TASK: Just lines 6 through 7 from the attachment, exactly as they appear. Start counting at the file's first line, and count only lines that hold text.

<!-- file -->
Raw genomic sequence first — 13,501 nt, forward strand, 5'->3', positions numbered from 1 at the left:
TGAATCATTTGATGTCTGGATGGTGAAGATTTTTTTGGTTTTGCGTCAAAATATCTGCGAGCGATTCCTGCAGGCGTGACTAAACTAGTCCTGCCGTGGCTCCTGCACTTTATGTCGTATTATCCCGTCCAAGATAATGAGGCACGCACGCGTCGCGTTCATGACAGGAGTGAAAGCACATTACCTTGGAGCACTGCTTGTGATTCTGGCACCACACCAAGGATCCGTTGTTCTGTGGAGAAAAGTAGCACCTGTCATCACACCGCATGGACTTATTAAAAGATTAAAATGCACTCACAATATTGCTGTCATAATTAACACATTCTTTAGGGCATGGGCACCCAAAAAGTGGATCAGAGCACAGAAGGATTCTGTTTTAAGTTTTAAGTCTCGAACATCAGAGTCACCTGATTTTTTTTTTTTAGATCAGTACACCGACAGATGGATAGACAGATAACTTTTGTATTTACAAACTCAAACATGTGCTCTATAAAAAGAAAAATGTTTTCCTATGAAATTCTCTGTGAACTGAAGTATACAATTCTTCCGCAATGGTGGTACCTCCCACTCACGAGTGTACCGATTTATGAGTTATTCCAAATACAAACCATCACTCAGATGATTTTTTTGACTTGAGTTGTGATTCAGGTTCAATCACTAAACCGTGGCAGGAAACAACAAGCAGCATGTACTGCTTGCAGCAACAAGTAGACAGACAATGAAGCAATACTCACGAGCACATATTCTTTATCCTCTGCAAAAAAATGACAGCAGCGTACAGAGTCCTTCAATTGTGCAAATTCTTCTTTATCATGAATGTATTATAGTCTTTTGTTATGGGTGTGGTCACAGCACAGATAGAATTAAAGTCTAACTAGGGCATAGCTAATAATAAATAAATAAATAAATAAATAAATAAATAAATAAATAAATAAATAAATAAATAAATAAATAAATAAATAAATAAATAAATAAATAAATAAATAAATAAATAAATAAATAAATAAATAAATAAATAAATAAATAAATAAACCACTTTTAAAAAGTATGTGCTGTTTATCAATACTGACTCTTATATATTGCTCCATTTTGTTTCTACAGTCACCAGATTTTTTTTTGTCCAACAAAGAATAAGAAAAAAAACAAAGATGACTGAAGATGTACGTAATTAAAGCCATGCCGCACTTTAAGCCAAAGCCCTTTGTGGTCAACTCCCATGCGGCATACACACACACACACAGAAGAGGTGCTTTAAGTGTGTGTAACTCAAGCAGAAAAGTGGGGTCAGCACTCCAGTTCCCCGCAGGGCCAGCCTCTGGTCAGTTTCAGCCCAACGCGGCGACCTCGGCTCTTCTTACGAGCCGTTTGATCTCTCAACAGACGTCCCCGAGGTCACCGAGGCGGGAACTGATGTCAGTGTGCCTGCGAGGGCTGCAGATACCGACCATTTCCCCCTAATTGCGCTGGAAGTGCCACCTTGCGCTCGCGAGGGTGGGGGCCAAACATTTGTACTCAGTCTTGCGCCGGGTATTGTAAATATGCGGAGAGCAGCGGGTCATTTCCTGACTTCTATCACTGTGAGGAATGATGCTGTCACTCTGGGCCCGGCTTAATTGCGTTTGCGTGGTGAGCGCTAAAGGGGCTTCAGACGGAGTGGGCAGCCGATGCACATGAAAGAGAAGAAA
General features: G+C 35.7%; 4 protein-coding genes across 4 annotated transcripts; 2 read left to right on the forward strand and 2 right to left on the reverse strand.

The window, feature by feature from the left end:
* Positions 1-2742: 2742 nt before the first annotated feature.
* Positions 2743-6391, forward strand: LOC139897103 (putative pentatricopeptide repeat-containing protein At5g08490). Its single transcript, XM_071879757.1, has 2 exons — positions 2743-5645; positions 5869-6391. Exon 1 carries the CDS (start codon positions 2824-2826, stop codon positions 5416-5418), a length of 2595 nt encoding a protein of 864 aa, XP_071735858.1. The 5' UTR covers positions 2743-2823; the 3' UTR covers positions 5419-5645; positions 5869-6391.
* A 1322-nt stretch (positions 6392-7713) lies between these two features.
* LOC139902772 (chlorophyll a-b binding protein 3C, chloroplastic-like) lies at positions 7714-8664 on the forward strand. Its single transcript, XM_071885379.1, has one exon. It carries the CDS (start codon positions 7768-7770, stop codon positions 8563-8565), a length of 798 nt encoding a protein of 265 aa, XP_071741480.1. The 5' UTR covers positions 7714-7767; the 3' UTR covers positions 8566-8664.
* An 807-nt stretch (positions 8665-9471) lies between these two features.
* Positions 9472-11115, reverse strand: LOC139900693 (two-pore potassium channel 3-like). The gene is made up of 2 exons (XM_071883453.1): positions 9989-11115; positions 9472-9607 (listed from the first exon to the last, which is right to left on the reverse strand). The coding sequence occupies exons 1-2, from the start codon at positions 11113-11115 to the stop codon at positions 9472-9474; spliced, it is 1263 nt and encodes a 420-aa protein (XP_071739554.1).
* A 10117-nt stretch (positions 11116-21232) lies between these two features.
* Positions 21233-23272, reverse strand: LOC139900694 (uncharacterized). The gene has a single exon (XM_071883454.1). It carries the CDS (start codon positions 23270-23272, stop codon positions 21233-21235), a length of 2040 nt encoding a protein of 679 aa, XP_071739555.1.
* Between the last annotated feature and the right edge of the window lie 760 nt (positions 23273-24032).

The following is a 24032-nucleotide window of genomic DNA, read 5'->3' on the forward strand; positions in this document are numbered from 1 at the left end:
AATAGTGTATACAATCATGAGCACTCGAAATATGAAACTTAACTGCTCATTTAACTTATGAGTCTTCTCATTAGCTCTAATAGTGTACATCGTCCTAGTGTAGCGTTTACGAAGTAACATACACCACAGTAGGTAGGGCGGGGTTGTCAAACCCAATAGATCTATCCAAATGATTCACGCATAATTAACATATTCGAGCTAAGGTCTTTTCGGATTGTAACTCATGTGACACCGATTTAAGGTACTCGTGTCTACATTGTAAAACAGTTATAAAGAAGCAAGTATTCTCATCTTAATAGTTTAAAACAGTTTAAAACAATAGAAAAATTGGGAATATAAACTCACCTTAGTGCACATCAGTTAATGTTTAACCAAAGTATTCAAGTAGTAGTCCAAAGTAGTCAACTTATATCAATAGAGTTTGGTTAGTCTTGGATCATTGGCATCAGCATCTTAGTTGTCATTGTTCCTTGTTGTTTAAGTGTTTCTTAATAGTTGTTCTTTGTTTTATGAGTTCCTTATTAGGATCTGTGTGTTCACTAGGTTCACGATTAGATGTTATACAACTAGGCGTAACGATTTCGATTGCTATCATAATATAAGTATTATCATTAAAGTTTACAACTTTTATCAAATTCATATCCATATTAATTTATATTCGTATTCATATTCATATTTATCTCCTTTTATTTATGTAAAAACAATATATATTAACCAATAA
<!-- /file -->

* Positions 2743-6391, forward strand: LOC139897103 (putative pentatricopeptide repeat-containing protein At5g08490). Its single transcript, XM_071879757.1, has 2 exons — positions 2743-5645; positions 5869-6391. Exon 1 carries the CDS (start codon positions 2824-2826, stop codon positions 5416-5418), a length of 2595 nt encoding a protein of 864 aa, XP_071735858.1. The 5' UTR covers positions 2743-2823; the 3' UTR covers positions 5419-5645; positions 5869-6391.
* A 1322-nt stretch (positions 6392-7713) lies between these two features.